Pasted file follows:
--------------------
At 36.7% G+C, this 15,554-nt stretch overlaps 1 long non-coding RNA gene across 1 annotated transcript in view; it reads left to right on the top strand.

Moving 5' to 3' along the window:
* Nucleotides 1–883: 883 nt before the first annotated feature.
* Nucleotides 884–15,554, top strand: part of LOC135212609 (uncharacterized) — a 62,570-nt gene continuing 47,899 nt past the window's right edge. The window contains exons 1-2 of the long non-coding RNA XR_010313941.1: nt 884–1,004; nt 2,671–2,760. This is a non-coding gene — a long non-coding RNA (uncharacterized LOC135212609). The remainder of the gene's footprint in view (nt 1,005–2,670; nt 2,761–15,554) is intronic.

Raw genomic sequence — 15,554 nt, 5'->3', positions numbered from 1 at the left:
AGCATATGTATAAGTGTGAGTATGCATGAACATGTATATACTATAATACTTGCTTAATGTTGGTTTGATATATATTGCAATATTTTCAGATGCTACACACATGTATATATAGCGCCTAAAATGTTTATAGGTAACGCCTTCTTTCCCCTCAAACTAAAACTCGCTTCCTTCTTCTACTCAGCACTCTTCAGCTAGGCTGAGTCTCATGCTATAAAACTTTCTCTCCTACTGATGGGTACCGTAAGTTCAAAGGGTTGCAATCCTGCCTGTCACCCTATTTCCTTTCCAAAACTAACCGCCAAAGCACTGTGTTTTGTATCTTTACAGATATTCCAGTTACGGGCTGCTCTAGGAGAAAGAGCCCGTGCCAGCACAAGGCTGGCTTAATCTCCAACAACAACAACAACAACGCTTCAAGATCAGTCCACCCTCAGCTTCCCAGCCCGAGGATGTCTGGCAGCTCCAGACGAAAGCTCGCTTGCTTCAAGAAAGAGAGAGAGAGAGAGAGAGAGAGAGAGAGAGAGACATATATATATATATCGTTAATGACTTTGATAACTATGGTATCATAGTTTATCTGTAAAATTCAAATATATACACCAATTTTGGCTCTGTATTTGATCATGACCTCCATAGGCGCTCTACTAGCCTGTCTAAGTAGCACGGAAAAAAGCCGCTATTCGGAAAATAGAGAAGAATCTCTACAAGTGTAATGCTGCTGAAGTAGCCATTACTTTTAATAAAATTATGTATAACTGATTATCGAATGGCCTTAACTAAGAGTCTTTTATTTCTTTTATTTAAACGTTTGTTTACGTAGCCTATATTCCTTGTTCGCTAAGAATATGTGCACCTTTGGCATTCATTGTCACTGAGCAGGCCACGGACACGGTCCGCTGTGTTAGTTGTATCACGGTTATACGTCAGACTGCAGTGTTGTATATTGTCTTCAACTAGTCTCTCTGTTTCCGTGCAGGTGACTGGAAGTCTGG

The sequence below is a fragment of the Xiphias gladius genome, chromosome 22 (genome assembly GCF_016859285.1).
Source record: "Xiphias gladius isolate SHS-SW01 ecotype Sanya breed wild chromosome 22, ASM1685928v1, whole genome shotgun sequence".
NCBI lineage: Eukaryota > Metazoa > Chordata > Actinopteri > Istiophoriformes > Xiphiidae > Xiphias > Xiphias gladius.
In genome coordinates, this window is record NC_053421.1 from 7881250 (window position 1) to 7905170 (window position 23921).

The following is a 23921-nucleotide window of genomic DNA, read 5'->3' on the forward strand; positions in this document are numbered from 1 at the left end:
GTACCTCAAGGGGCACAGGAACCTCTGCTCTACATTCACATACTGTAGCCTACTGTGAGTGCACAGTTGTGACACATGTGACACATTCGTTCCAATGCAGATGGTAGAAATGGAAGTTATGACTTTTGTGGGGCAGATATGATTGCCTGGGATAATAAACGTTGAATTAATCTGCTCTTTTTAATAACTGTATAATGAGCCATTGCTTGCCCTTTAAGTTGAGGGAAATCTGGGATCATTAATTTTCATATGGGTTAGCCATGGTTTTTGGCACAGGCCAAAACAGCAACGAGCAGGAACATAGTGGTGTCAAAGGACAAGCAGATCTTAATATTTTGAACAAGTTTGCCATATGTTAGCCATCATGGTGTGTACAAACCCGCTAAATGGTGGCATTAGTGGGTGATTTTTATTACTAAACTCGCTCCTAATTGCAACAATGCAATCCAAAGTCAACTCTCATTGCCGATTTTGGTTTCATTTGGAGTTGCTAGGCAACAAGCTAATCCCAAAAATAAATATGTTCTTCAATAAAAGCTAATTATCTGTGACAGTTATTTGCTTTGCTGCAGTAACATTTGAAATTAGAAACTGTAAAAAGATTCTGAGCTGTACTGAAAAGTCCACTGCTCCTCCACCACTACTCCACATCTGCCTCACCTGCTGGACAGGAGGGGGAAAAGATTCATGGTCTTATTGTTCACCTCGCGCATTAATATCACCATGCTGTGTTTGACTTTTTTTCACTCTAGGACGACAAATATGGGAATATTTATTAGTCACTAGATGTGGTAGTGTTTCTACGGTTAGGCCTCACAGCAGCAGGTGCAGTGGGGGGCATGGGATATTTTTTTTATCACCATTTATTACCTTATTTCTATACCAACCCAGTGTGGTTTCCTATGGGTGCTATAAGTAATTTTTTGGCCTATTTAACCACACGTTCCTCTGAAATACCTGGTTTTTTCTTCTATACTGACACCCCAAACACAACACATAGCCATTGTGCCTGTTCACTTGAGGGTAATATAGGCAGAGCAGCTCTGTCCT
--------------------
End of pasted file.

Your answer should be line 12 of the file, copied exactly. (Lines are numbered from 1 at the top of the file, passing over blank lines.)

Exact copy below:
GTACCTCAAGGGGCACAGGAACCTCTGCTCTACATTCACATACTGTAGCCTACTGTGAGTGCACAGTTGTGACACATGTGACACATTCGTTCCAATGCAGATGGTAGAAATGGAAGTTATGACTTTTGTGGGGCAGATATGATTGCCTGGGATAATAAACGTTGAATTAATCTGCTCTTTTTAATAACTGTATAATGAGCCATTGCTTGCCCTTTAAGTTGAGGGAAATCTGGGATCATTAATTTTCATATGGGTTAGCCATGGTTTTTGGCACAGGCCAAAACAGCAACGAGCAGGAACATAGTGGTGTCAAAGGACAAGCAGATCTTAATATTTTGAACAAGTTTGCCATATGTTAGCCATCATGGTGTGTACAAACCCGCTAAATGGTGGCATTAGTGGGTGATTTTTATTACTAAACTCGCTCCTAATTGCAACAATGCAATCCAAAGTCAACTCTCATTGCCGATTTTGGTTTCATTTGGAGTTGCTAGGCAACAAGCTAATCCCAAAAATAAATATGTTCTTCAATAAAAGCTAATTATCTGTGACAGTTATTTGCTTTGCTGCAGTAACATTTGAAATTAGAAACTGTAAAAAGATTCTGAGCTGTACTGAAAAGTCCACTGCTCCTCCACCACTACTCCACATCTGCCTCACCTGCTGGACAGGAGGGGGAAAAGATTCATGGTCTTATTGTTCACCTCGCGCATTAATATCACCATGCTGTGTTTGACTTTTTTTCACTCTAGGACGACAAATATGGGAATATTTATTAGTCACTAGATGTGGTAGTGTTTCTACGGTTAGGCCTCACAGCAGCAGGTGCAGTGGGGGGCATGGGATATTTTTTTTATCACCATTTATTACCTTATTTCTATACCAACCCAGTGTGGTTTCCTATGGGTGCTATAAGTAATTTTTTGGCCTATTTAACCACACGTTCCTCTGAAATACCTGGTTTTTTCTTCTATACTGACACCCCAAACACAACACATAGCCATTGTGCCTGTTCACTTGAGGGTAATATAGGCAGAGCAGCTCTGTCCT